Q: I am unsure how to handle a situation that I find deeply uncomfortable. I’ve had several complaints that my female staff development specialist, Kathy, is sexist. Here are some examples of the things she does that irritate her colleagues: If she needs extra copies of a handout during a meeting, she always asks a female teacher to do it. She will never hand over the floor to a female teacher, but she’ll stop and listen when a male teacher raises his hand. She’ll say things to women about their clothes like, “Are you planning to go to a nightclub after work?” These women are typically wearing dressy shoes and a skirt, not something unprofessional. She once told a young female teacher that since she was pretty, she didn’t expect her to hang around for too long. The implication was that she’d marry and quit her job because her husband would support her. That teacher complained to an older female colleague, who then came to me. After that, the floodgates opened, and other teachers started to talk to me about this. Clearly, I can’t ignore the situation, but I feel uneasy about the fact that I’m a man telling a woman to quit being sexist. I’m the principal and supervise Kathy, and I don’t have an assistant administrator, so I can’t outsource this to a woman. Kathy, by the way, is in her forties, so it’s not like she’s from a much older generation. She should know better, which frustrates me. Any advice or things I should keep in mind?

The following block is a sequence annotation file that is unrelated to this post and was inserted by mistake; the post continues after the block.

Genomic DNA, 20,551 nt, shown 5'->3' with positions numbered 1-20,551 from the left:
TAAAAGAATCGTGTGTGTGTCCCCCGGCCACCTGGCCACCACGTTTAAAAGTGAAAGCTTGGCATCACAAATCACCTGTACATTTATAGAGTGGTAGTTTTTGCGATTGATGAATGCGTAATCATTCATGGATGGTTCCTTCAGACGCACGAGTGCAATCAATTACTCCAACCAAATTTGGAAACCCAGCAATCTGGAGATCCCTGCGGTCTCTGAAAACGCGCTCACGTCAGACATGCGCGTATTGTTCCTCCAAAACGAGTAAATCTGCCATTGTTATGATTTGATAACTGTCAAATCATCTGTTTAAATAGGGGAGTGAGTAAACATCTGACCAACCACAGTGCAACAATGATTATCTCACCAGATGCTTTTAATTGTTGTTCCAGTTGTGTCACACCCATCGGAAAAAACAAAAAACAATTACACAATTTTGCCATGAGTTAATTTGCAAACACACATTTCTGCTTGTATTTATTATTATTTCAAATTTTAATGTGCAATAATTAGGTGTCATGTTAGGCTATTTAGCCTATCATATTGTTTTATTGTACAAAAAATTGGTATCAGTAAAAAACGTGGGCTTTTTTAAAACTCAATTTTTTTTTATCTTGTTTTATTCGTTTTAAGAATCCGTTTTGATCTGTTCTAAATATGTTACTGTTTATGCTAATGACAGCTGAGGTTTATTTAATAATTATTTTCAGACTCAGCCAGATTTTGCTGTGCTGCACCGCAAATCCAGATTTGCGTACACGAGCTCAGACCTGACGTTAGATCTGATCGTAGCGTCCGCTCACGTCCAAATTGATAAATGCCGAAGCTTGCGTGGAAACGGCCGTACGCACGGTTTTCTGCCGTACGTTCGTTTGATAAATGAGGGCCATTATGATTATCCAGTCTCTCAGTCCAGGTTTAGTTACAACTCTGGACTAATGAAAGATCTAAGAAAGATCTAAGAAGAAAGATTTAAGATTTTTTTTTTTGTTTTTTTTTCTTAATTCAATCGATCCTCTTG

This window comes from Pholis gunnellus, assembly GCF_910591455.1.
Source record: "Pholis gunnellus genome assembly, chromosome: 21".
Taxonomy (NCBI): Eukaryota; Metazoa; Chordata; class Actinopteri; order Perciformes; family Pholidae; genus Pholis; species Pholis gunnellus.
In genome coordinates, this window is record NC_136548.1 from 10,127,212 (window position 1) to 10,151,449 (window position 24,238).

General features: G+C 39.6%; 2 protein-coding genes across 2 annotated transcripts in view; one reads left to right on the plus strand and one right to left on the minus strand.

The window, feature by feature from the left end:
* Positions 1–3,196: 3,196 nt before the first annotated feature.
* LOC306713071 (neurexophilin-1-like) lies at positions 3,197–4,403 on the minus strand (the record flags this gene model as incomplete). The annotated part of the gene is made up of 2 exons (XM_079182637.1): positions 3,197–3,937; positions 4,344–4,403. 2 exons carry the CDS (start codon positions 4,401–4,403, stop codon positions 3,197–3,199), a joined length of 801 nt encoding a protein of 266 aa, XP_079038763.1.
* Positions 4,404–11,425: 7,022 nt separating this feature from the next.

A: Let me start by reassuring you that the fact that you’re male or that she’s female is irrelevant. You don’t have to be a man to exhibit sexist behavior or a woman to call someone out for it. In other words, the advice I share here would be no different if you were a woman who needed to talk to a male employee.
First, be constructive. You don’t want her to feel personally attacked, so don’t lead by telling her, “People are complaining you’re sexist.” It will be unproductive and just make her defensive. Instead, share the behaviors that are rankling people. She needs to understand what specifically needs to change. In this case, you have useful data on how she doles out administrative tasks, leads meetings, and talks to female staff members. Be clear that you’re meeting with her about this because you want her to grow, learn, and recover her reputation. Tell her you’ll also bring it up at a staff meeting because everyone could use the occasional reminder. Before you end your conversation with her, ask her to restate what you said and confirm that she understands what she must do differently. Express confidence in her ability to execute on your directives. You want her to leave feeling like she can turn the situation around. She’ll behave better if she believes she’s redeemable.
When you do bring up the topic at a staff meeting, don’t use any names. Explain that you’re going to remind staff periodically that certain behaviors are offensive and unacceptable. Then go through the list of complaints you’ve been hearing. Encourage staff to call each other out, and to let you know if they need an assist. Give them tools they can use in the moment, such as expressing surprise at a sexist comment, asking the person to repeat what they said, or requesting that they explain what they meant. Empower staff to speak up for one another, too. In a meeting, anyone could call attention to the fact that certain voices are not getting heard. Use this as an opportunity to share your overall philosophy. You could share, for instance, that while it’s uncomfortable to hear (or give) criticism, you wouldn’t take the time to give negative feedback if you didn’t value and believe in them.
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